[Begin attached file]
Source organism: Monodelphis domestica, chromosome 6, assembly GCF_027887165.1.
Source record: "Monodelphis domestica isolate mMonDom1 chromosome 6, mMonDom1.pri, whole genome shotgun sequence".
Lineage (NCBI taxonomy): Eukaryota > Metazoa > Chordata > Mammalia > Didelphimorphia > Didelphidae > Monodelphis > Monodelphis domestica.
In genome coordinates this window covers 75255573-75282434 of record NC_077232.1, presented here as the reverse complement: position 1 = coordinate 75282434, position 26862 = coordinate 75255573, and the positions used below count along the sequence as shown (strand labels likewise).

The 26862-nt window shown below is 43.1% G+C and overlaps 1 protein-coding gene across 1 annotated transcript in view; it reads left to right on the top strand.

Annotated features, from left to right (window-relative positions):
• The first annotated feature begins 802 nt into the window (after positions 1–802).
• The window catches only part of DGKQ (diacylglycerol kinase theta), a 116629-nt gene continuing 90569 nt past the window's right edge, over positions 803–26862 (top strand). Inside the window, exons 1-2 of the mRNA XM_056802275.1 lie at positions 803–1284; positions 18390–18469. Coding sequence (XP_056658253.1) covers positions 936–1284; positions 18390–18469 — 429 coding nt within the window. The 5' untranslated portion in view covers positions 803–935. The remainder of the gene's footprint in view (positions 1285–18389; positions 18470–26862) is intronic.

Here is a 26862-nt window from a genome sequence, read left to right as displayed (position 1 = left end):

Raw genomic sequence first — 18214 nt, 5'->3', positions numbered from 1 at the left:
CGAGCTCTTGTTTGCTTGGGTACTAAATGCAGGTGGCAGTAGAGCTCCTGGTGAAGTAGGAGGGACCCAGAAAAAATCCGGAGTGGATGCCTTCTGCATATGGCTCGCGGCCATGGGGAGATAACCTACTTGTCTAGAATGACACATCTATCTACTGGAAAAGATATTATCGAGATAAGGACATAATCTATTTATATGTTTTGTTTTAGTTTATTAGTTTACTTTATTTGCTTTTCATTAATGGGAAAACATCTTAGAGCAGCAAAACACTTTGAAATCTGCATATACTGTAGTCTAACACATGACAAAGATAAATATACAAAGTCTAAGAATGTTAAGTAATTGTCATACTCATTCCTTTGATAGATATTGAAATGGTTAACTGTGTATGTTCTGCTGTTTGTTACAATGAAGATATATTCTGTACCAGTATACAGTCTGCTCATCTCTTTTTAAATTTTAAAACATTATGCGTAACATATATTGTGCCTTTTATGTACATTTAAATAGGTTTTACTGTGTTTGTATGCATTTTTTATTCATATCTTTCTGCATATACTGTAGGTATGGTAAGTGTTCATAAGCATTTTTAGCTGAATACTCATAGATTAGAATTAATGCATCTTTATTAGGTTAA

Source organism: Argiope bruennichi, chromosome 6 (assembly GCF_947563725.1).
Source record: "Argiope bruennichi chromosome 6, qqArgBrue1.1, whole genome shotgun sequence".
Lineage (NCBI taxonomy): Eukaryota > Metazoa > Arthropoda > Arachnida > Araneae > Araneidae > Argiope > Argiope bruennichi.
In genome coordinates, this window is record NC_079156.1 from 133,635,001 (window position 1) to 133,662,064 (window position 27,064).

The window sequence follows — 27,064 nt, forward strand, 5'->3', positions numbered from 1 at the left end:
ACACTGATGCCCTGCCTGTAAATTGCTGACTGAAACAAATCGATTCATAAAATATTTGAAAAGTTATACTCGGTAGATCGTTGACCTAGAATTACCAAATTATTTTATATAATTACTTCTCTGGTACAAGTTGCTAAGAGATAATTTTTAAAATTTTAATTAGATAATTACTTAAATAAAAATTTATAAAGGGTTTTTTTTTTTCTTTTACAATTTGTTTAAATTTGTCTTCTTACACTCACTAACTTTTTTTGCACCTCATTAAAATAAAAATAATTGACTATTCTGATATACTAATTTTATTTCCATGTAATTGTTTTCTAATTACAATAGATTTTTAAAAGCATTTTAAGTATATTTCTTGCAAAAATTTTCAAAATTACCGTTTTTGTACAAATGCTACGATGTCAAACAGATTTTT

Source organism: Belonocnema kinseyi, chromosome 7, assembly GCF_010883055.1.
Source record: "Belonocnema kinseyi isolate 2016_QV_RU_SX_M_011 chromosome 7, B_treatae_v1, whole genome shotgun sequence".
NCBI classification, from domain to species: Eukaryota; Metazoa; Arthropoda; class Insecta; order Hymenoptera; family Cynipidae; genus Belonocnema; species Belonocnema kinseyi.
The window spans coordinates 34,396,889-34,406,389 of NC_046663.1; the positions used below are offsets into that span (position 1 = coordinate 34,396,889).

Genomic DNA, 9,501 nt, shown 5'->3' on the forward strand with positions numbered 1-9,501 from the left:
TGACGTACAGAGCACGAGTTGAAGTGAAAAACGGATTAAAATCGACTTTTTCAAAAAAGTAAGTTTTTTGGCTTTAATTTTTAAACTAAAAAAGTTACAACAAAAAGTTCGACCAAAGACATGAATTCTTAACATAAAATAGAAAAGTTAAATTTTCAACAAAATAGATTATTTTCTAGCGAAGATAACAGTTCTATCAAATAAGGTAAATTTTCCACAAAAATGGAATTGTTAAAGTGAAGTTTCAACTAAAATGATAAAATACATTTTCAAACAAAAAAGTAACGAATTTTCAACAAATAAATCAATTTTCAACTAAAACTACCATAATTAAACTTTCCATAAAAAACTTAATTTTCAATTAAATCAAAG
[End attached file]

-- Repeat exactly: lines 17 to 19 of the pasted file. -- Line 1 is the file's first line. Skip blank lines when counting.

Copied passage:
ACACTGATGCCCTGCCTGTAAATTGCTGACTGAAACAAATCGATTCATAAAATATTTGAAAAGTTATACTCGGTAGATCGTTGACCTAGAATTACCAAATTATTTTATATAATTACTTCTCTGGTACAAGTTGCTAAGAGATAATTTTTAAAATTTTAATTAGATAATTACTTAAATAAAAATTTATAAAGGGTTTTTTTTTTTCTTTTACAATTTGTTTAAATTTGTCTTCTTACACTCACTAACTTTTTTTGCACCTCATTAAAATAAAAATAATTGACTATTCTGATATACTAATTTTATTTCCATGTAATTGTTTTCTAATTACAATAGATTTTTAAAAGCATTTTAAGTATATTTCTTGCAAAAATTTTCAAAATTACCGTTTTTGTACAAATGCTACGATGTCAAACAGATTTTT

Source organism: Belonocnema kinseyi, chromosome 7, assembly GCF_010883055.1.
Source record: "Belonocnema kinseyi isolate 2016_QV_RU_SX_M_011 chromosome 7, B_treatae_v1, whole genome shotgun sequence".